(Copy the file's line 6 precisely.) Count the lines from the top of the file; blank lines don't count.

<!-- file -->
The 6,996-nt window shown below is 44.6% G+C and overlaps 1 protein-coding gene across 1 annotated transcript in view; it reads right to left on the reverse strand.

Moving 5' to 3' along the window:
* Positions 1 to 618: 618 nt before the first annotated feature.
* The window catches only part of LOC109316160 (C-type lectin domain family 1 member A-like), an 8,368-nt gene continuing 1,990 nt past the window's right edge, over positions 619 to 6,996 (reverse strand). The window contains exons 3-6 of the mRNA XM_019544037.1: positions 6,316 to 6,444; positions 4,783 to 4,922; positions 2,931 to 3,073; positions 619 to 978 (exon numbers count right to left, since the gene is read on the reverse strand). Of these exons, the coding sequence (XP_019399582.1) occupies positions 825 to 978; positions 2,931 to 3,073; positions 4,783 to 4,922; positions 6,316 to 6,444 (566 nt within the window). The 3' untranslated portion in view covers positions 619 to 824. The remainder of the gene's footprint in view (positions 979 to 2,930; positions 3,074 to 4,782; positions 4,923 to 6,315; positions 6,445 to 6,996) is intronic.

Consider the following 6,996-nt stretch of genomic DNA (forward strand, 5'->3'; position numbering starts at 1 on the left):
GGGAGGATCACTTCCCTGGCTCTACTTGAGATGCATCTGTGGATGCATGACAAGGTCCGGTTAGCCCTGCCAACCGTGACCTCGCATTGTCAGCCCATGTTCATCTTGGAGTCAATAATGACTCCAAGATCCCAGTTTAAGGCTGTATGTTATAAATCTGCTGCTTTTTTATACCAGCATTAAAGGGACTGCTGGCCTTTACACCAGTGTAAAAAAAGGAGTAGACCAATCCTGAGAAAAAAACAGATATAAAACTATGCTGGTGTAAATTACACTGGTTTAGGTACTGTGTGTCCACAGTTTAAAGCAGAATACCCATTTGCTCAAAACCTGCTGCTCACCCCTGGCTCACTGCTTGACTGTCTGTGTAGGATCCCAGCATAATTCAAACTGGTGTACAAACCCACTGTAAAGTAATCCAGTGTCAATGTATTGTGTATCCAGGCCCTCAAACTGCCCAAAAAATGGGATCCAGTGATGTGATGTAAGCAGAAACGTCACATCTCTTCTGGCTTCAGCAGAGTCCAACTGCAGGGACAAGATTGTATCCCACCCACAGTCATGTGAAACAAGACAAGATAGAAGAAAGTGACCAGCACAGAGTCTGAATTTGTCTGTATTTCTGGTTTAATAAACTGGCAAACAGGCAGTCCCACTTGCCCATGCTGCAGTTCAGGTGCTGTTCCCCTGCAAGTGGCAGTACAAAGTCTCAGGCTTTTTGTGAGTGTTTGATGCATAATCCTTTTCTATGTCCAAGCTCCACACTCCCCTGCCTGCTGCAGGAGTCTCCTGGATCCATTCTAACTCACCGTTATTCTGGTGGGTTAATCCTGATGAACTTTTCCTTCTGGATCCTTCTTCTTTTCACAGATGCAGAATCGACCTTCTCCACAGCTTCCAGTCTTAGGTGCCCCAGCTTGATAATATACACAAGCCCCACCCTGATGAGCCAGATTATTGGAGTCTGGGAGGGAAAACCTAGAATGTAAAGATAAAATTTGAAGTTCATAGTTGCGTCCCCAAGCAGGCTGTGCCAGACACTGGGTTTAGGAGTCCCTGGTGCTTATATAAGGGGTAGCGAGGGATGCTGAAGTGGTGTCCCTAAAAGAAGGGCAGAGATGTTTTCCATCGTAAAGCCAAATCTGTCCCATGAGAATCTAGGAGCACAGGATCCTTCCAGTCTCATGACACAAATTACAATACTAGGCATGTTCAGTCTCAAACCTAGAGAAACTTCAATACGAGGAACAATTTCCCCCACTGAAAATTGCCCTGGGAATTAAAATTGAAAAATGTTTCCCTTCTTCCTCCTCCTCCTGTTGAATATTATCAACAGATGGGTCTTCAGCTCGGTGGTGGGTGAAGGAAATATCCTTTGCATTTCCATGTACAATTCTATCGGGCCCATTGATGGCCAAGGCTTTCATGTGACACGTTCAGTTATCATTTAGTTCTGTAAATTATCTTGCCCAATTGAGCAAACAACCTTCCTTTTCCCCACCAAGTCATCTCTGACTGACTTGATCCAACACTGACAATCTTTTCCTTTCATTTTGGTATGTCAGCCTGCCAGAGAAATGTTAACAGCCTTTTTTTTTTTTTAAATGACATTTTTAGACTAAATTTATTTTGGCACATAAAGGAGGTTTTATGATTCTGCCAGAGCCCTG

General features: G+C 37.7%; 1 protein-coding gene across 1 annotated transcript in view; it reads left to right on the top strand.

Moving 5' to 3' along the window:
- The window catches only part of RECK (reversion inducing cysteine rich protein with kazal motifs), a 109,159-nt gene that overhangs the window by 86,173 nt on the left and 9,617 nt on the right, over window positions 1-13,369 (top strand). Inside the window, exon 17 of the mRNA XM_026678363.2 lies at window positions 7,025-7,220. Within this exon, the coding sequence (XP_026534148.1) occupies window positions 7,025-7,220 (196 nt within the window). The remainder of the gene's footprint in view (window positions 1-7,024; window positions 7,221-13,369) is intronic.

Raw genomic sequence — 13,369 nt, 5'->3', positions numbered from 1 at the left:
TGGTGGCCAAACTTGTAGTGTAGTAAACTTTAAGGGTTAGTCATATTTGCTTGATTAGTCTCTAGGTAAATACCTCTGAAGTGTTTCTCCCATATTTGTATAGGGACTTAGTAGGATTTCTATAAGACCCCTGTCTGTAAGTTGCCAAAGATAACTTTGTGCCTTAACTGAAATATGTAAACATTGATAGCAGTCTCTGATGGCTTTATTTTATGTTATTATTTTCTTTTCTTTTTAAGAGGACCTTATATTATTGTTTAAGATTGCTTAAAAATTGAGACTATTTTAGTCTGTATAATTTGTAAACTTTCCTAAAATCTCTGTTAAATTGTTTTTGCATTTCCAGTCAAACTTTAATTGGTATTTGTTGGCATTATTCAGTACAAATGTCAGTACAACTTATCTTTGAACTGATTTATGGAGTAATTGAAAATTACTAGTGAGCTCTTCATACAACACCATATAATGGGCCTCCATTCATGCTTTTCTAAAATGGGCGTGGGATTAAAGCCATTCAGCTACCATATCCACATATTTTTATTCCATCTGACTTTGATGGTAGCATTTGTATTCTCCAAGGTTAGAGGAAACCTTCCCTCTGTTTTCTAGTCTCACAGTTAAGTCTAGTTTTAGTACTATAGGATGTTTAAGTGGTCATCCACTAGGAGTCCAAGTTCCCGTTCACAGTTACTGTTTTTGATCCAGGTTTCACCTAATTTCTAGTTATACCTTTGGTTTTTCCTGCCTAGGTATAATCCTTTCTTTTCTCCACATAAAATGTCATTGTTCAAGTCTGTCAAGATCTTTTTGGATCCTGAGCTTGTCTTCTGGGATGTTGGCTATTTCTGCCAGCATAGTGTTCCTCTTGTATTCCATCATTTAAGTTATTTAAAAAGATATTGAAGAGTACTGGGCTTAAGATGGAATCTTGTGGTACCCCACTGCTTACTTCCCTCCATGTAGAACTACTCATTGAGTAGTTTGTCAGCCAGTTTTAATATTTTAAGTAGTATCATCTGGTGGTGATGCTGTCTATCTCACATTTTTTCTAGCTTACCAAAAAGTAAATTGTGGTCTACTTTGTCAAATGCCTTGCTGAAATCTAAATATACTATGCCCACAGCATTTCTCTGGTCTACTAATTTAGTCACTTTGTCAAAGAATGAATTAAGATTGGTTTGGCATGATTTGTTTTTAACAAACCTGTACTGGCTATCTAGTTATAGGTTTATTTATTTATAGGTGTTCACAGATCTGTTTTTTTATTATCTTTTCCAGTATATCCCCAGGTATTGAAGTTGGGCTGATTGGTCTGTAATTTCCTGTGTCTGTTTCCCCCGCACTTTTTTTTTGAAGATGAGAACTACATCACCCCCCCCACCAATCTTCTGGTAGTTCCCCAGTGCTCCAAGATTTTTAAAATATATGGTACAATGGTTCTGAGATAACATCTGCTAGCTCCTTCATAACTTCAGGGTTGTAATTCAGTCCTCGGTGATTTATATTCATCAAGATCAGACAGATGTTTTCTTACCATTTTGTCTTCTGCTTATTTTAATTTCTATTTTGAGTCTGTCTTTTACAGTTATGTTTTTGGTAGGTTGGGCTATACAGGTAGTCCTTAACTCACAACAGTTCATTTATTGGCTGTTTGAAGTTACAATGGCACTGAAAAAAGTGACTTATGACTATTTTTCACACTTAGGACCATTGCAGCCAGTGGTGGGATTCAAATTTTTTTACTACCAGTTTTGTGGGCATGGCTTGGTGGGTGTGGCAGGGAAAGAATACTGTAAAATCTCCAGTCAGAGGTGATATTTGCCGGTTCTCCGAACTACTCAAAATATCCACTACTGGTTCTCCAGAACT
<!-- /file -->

GGGAGGATCACTTCCCTGGCTCTACTTGAGATGCATCTGTGGATGCATGACAAGGTCCGGTTAGCCCTGCCAACCGTGACCTCGCATTGTCAGCCCATGTTCATCTTGGAGTCAATAATGACTCCAAGATCCCAGTTTAAGGCTGTATGTTATAAATCTGCTGCTTTTTTATACCAGCATTAAAGGGACTGCTGGCCTTTACACCAGTGTAAAAAAAGGAGTAGACCAATCCTGAGAAAAAAACAGATATAAAACTATGCTGGTGTAAATTACACTGGTTTAGGTACTGTGTGTCCACAGTTTAAAGCAGAATACCCATTTGCTCAAAACCTGCTGCTCACCCCTGGCTCACTGCTTGACTGTCTGTGTAGGATCCCAGCATAATTCAAACTGGTGTACAAACCCACTGTAAAGTAATCCAGTGTCAATGTATTGTGTATCCAGGCCCTCAAACTGCCCAAAAAATGGGATCCAGTGATGTGATGTAAGCAGAAACGTCACATCTCTTCTGGCTTCAGCAGAGTCCAACTGCAGGGACAAGATTGTATCCCACCCACAGTCATGTGAAACAAGACAAGATAGAAGAAAGTGACCAGCACAGAGTCTGAATTTGTCTGTATTTCTGGTTTAATAAACTGGCAAACAGGCAGTCCCACTTGCCCATGCTGCAGTTCAGGTGCTGTTCCCCTGCAAGTGGCAGTACAAAGTCTCAGGCTTTTTGTGAGTGTTTGATGCATAATCCTTTTCTATGTCCAAGCTCCACACTCCCCTGCCTGCTGCAGGAGTCTCCTGGATCCATTCTAACTCACCGTTATTCTGGTGGGTTAATCCTGATGAACTTTTCCTTCTGGATCCTTCTTCTTTTCACAGATGCAGAATCGACCTTCTCCACAGCTTCCAGTCTTAGGTGCCCCAGCTTGATAATATACACAAGCCCCACCCTGATGAGCCAGATTATTGGAGTCTGGGAGGGAAAACCTAGAATGTAAAGATAAAATTTGAAGTTCATAGTTGCGTCCCCAAGCAGGCTGTGCCAGACACTGGGTTTAGGAGTCCCTGGTGCTTATATAAGGGGTAGCGAGGGATGCTGAAGTGGTGTCCCTAAAAGAAGGGCAGAGATGTTTTCCATCGTAAAGCCAAATCTGTCCCATGAGAATCTAGGAGCACAGGATCCTTCCAGTCTCATGACACAAATTACAATACTAGGCATGTTCAGTCTCAAACCTAGAGAAACTTCAATACGAGGAACAATTTCCCCCACTGAAAATTGCCCTGGGAATTAAAATTGAAAAATGTTTCCCTTCTTCCTCCTCCTCCTGTTGAATATTATCAACAGATGGGTCTTCAGCTCGGTGGTGGGTGAAGGAAATATCCTTTGCATTTCCATGTACAATTCTATCGGGCCCATTGATGGCCAAGGCTTTCATGTGACACGTTCAGTTATCATTTAGTTCTGTAAATTATCTTGCCCAATTGAGCAAACAACCTTCCTTTTCCCCACCAAGTCATCTCTGACTGACTTGATCCAACACTGACAATCTTTTCCTTTCATTTTGGTATGTCAGCCTGCCAGAGAAATGTTAACAGCCTTTTTTTTTTTTTAAATGACATTTTTAGACTAAATTTATTTTGGCACATAAAGGAGGTTTTATGATTCTGCCAGAGCCCTG